Results 1 to 6 of 6
  1. #1
    Join Date
    Jan 2004
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    We currently have an oil fired boiler supplying HW baseboard heat and domestic hot water. Found out today during a yearly tune-up that the combustion chamber is shot, the tech had me look inside and there is a big hole in the back . the unit is a Crown 129,000BTU probably 30 years old. We also have an AC system probably on it's last legs, condensor housing rusting, needs freon every year. Since my wife thinks even a new oil system would still be "dirty", what are some thoughts regarding conversion to gas and keeping the baseboard system? How about a small gas boiler for heat and a tankless HW heater? Too complicated, costly? We live in Norfolk, VA maybe 1800 SF ranch.


  2. #2
    Join Date
    Mar 2004
    Grottoes VA
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    A heat pump would be much cheaper to operate in the norfolk area. And would be cheaper to install 1 system instead of 2.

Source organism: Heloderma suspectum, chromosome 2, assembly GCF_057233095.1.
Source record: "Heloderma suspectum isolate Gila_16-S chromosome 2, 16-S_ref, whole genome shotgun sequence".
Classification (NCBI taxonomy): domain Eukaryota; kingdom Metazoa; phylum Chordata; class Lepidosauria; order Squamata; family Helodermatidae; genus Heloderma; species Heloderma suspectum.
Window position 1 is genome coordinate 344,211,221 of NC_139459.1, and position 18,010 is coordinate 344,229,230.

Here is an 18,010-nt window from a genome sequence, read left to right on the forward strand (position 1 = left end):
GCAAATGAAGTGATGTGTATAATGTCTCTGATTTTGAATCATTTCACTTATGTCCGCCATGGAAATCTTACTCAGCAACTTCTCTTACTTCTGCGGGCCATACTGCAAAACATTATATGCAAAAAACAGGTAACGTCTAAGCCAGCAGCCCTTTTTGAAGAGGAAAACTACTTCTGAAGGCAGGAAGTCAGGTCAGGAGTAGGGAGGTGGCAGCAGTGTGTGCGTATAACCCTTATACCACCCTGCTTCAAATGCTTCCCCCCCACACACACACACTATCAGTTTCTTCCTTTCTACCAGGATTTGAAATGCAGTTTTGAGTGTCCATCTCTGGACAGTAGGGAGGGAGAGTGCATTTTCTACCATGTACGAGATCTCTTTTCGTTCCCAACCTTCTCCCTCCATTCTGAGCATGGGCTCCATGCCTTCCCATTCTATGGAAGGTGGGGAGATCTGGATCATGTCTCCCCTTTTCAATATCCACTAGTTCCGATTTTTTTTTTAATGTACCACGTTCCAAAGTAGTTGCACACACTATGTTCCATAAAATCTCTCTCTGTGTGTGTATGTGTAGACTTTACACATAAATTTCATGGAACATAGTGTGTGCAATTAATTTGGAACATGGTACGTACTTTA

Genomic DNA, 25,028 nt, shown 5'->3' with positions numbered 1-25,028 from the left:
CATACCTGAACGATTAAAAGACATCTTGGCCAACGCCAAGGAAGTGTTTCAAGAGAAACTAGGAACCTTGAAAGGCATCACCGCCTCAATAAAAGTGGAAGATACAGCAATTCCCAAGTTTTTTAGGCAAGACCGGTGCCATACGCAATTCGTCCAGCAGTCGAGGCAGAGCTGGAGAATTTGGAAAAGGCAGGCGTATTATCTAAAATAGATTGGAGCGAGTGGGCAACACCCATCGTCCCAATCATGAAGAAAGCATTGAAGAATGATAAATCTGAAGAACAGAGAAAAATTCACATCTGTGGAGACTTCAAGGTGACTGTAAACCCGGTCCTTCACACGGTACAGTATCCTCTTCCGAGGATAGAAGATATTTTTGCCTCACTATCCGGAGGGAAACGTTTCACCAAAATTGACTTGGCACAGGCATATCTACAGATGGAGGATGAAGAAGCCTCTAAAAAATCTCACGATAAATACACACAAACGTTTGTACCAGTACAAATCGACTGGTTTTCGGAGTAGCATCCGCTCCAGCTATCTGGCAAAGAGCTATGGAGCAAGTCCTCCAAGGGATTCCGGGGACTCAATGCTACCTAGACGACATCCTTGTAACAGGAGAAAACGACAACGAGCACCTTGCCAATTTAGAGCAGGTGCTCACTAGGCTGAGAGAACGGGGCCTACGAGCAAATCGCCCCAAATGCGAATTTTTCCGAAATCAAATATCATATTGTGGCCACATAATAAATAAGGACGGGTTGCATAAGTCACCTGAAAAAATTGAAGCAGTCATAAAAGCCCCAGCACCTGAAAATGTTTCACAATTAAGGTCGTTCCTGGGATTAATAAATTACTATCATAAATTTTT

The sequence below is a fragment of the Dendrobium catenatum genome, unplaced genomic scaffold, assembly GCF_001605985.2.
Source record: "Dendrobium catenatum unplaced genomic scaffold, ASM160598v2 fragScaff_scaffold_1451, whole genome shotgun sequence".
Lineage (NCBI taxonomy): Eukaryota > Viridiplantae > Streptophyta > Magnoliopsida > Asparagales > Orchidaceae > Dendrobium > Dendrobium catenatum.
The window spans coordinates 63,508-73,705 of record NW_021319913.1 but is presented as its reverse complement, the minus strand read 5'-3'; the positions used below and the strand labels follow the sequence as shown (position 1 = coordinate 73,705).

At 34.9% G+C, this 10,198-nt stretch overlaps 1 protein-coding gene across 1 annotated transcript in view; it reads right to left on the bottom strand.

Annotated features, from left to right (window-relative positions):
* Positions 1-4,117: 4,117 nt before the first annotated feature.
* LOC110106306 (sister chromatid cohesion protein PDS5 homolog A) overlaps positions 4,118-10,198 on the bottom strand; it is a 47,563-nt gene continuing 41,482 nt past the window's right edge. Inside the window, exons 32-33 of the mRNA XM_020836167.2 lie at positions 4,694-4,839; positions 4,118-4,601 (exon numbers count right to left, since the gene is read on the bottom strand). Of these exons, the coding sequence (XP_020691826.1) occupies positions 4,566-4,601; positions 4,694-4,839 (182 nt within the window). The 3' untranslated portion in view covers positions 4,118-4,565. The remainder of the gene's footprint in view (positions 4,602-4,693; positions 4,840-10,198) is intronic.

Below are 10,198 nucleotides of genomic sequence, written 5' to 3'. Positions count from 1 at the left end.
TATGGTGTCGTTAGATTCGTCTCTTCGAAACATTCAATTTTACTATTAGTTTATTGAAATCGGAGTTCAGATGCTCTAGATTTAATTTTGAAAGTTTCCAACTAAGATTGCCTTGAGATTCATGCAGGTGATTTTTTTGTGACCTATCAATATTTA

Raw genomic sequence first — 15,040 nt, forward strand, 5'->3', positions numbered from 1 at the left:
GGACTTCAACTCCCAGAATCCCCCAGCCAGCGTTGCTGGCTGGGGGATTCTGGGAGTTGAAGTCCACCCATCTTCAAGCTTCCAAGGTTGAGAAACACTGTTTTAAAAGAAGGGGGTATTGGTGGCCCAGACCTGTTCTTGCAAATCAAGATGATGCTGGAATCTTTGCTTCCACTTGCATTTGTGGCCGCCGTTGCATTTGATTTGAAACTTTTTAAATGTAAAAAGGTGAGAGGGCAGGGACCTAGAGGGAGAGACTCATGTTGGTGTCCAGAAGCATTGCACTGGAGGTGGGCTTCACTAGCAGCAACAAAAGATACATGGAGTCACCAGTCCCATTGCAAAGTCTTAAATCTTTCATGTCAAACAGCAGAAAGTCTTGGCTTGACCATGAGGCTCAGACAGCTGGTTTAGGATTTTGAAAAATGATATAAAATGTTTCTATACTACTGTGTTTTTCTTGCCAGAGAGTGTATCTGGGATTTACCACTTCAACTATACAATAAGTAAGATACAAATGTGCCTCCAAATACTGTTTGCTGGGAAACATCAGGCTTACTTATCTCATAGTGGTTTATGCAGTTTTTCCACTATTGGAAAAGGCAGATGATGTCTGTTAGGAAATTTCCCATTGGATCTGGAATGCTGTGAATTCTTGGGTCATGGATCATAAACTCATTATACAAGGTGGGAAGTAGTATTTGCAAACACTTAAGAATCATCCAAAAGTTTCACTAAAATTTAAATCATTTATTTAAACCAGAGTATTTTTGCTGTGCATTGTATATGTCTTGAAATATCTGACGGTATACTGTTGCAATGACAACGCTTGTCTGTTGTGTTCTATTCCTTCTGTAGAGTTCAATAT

Karst means cave. So, I search for caves.

  3. #3
    Join Date
    Apr 2003
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    I personally would go with gas, but a properly tuned oil burner is fine.

    The operating cost would be a big determining factor.

    Get quotes for both systems with a cost comparison. See which system offers the best warranty and payback.

    I would tend to say that a gas fired, high efficiency boiler would pay for the difference in cost in a short amount of time. But that's here.

  4. #4
    Join Date
    Mar 2005
    burlington county n.j.
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    i would go with high eff gas boiler with indirect h/w setup as long as baseboard in good shape. deal with a/c as seperate issue.

  5. #5
    Join Date
    May 2004
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    Consider a 13 seer or higher split system and sh_t can the oil and gas.The average mean temp in that area(I grew up there) justifies using a heat pump with supplemental electric heat.

    [Edited by chillbilly on 04-26-2005 at 09:01 PM]

  6. #6
    Join Date
    Feb 2004
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    if you want gas for other appliances as well. consider the heat pump with gas back-up.

    heat pump would only run above 35 or 40 degrees. below those temps., the gas furnace kicks in. IMO a pretty good option for your area.

    bear in mind that you will have to get gas to your house from the street,(i'm guessing it's there) and then plumb the house.

    this will increase the costs of converting, so keep in mind what appliances you will choose.

    good luck.

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